4.1.2.3 SCF

SCF (Skp1, cullins, F-box) are a class of multisubunit RING E3 ligases. It is the largest E3 ubiquitn ligase family and is involved in regulation of ~20% protein regulated by the UPS. The SCF comprises of four structural domains: a F-box protein which binds substrates and confers substrate specificity, SKP-1 which acts as an adaptor protein, cullin (CUL -1,-2,-3,-4,-5 and -7) which acts as a scaffold protein and RBX/ROC RING also known as SAGs (sensitive to apoptosis) proteins. The cullin protein binds SKP-1 and F-box protein in its N-terminus and the RBX/ROC RING in its C-terminus (Figure 4). The CUL/RBX mediates the ligase activity by transferring the ubiquitin from E2 to the substrate. Human genome is known to code around 69 F-box proteins, with only few of them being well studied. The F-box protein binds the SKP-1 and cullin protein by the F-box domain and substrates by the leucine rich or WD40 domains (Jia and Sun, 2012; Zheng et al., 2002). Cullin in the cytosol is inhibited by CAND1, neddylation of cullin disrupts its association with CAND1 and makes it functional(Merlet et al., 2009). Majority of SCF regulated substrates are involved in various cell signaling cascades. Evidences suggest malfunctioning SCF in cancer progression(Skaar et al., 2014). Fbw7 an F-box protein , is a tumor suppressor (Welcker and Clurman, 2008)and is found to be mutated in many cancers(Calhoun et al., 2003; Jardim et al., 2014). Over expression of the SCF component Skp2, which acts as an oncogenic is related to cancer progression (Gstaiger et al., 2001; Yang et al., 2002). The many components of SCF RING E3 ligases could be regulated at various levels making them an attractive drug target.

 

 

Figure 4 Schematic diagram of SCF E3 ubiquitin ligase

Note: F-box (orange) provides the specificity by binding to the substrate. Skp1/2 (blue) acts as a linker between cullin-1 (pink) and F-box proteins. RBX/ROC (green) is the RING proteins which bind to E2 enzyme to mediate the process of ubiquitination. It transfers the ubiquitin molecule (yellow) from E2 to the substrate.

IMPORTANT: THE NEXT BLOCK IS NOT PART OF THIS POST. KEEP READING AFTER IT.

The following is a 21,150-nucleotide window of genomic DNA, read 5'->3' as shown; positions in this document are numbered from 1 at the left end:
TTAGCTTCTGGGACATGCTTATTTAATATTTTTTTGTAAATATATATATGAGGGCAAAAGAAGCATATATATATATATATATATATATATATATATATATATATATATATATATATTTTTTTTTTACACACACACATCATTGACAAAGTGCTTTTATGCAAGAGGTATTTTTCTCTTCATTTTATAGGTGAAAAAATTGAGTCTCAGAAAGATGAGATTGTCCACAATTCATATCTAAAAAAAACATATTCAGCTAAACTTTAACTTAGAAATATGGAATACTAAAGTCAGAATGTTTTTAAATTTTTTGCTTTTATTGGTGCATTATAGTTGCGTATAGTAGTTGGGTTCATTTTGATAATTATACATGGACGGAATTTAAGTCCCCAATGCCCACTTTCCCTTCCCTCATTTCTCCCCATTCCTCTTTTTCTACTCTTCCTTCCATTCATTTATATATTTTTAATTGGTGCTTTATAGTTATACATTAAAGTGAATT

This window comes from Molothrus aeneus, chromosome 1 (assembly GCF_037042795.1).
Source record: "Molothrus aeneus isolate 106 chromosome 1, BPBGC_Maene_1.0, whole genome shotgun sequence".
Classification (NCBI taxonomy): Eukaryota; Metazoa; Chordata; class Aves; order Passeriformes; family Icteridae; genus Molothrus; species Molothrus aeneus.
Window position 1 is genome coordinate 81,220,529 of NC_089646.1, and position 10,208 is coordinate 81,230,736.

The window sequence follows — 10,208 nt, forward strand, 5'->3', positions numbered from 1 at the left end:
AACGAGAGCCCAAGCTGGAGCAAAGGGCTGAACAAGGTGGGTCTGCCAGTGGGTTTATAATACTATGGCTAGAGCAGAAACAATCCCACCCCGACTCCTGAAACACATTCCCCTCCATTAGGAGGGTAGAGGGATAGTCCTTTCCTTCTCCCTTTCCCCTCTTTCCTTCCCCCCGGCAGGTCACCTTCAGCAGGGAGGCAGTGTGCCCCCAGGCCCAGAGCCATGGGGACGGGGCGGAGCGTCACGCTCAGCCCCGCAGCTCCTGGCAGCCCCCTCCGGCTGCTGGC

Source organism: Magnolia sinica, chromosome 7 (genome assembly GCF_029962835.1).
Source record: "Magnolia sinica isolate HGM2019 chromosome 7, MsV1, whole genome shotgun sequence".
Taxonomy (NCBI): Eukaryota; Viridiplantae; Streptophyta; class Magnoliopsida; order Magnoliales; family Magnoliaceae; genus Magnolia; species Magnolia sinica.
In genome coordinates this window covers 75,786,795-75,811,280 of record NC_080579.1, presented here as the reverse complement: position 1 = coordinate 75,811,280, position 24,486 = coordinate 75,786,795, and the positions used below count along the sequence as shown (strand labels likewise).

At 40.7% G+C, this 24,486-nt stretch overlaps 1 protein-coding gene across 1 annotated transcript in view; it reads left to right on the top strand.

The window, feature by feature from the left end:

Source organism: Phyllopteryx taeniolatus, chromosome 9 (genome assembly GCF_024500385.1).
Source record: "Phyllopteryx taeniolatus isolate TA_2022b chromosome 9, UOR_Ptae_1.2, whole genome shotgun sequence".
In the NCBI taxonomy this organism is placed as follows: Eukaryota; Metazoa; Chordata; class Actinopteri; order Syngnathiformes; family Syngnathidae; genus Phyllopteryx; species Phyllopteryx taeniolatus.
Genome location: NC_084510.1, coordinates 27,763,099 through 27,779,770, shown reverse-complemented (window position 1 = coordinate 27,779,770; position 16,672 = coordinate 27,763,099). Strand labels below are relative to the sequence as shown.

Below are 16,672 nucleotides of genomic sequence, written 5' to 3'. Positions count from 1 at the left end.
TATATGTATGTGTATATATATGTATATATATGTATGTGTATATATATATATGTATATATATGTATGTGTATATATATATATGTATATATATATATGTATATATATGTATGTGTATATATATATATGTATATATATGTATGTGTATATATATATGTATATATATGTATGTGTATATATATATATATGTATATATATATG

4.1.2.4 MDM2

Tumour suppressor protein p53 is regulated in two ways: first by post-translational regulation and second by the RING E3 ligases, MDM2 and MDMX. Functional MDM2 is either a homodimer or a heterodimer with MDMX. MDM2 works as an antagonist in regulation of p53. Murine double minute 2 (MDM2) known as HDM2 in humans, binds and blocks the N-terminal transactivation domain (TAD) of p53 protein and targets p53 for ubiquitin-proteosomal degradation(Wade etal., 2010). MDM2 comprises a p53-binding domain in its N-terminus followed by an acidic domain and a zinc finger domain. The RING finger domain containing the nucleolar localization signal (NoLS) lies at the C-terminal end. The structure of MDMX is similar to MDM2, the acidic domain is shorter. MDM2 consists of nuclear localization signal (NLS) and nuclear export signal (NES) which lies in between the p53 binding domain and the acidic domain, these features are missing from the structure of MDMX (Figure 5).